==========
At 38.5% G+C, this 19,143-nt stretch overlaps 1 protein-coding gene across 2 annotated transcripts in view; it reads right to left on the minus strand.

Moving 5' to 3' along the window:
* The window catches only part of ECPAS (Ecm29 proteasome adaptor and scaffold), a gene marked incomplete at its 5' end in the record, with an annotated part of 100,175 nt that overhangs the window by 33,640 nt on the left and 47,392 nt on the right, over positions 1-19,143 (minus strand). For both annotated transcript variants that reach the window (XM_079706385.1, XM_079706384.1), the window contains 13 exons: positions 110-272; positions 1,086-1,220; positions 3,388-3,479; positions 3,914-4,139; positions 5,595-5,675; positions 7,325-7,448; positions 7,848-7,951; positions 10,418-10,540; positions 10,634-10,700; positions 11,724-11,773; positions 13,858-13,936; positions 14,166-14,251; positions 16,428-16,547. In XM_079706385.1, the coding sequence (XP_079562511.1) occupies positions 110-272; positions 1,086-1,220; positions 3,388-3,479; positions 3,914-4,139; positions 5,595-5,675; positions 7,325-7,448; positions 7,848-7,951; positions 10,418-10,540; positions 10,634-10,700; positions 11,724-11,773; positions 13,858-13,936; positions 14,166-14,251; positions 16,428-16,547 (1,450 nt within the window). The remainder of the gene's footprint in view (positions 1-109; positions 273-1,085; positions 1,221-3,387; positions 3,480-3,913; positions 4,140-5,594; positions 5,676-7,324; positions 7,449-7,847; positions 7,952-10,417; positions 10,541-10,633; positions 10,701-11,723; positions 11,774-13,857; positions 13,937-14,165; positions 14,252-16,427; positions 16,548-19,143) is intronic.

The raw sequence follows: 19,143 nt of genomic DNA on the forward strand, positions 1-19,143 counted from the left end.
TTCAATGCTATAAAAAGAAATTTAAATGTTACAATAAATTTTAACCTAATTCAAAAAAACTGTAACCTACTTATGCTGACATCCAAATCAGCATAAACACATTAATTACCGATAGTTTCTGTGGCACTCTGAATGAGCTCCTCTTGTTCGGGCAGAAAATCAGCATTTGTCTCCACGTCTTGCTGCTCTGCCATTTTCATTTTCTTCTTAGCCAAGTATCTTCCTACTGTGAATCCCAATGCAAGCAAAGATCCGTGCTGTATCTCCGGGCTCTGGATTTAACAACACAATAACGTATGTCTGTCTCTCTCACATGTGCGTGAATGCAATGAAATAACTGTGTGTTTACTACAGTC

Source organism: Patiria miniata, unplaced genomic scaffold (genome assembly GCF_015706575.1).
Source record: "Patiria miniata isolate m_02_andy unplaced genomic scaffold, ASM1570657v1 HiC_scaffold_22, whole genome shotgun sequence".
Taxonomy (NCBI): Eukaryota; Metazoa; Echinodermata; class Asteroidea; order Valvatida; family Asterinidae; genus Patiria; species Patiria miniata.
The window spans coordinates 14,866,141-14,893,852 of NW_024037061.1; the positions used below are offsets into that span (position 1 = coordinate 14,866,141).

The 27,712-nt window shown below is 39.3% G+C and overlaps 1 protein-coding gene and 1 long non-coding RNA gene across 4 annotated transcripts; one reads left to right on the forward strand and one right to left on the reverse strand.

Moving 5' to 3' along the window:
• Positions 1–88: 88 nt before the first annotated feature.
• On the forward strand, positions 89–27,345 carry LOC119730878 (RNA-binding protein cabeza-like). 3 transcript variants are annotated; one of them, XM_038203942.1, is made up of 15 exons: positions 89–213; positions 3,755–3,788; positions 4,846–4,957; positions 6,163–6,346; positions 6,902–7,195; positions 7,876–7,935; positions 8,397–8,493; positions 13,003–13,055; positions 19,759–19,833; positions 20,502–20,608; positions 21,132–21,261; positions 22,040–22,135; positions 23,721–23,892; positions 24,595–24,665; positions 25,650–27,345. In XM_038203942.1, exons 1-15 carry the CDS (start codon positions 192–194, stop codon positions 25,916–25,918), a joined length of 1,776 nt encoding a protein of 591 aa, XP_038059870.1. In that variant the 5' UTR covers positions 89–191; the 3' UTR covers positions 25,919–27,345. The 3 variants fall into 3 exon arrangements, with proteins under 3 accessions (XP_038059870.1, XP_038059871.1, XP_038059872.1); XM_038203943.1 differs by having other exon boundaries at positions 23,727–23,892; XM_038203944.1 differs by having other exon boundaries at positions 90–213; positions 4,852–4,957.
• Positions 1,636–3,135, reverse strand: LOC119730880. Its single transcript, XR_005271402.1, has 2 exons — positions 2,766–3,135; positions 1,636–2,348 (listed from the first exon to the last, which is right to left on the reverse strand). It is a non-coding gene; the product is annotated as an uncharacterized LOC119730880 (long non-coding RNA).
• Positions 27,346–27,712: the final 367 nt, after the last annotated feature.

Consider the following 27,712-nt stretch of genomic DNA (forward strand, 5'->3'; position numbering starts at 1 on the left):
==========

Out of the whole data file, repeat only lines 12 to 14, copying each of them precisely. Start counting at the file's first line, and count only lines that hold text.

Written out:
• Positions 1–88: 88 nt before the first annotated feature.
• On the forward strand, positions 89–27,345 carry LOC119730878 (RNA-binding protein cabeza-like). 3 transcript variants are annotated; one of them, XM_038203942.1, is made up of 15 exons: positions 89–213; positions 3,755–3,788; positions 4,846–4,957; positions 6,163–6,346; positions 6,902–7,195; positions 7,876–7,935; positions 8,397–8,493; positions 13,003–13,055; positions 19,759–19,833; positions 20,502–20,608; positions 21,132–21,261; positions 22,040–22,135; positions 23,721–23,892; positions 24,595–24,665; positions 25,650–27,345. In XM_038203942.1, exons 1-15 carry the CDS (start codon positions 192–194, stop codon positions 25,916–25,918), a joined length of 1,776 nt encoding a protein of 591 aa, XP_038059870.1. In that variant the 5' UTR covers positions 89–191; the 3' UTR covers positions 25,919–27,345. The 3 variants fall into 3 exon arrangements, with proteins under 3 accessions (XP_038059870.1, XP_038059871.1, XP_038059872.1); XM_038203943.1 differs by having other exon boundaries at positions 23,727–23,892; XM_038203944.1 differs by having other exon boundaries at positions 90–213; positions 4,852–4,957.
• Positions 1,636–3,135, reverse strand: LOC119730880. Its single transcript, XR_005271402.1, has 2 exons — positions 2,766–3,135; positions 1,636–2,348 (listed from the first exon to the last, which is right to left on the reverse strand). It is a non-coding gene; the product is annotated as an uncharacterized LOC119730880 (long non-coding RNA).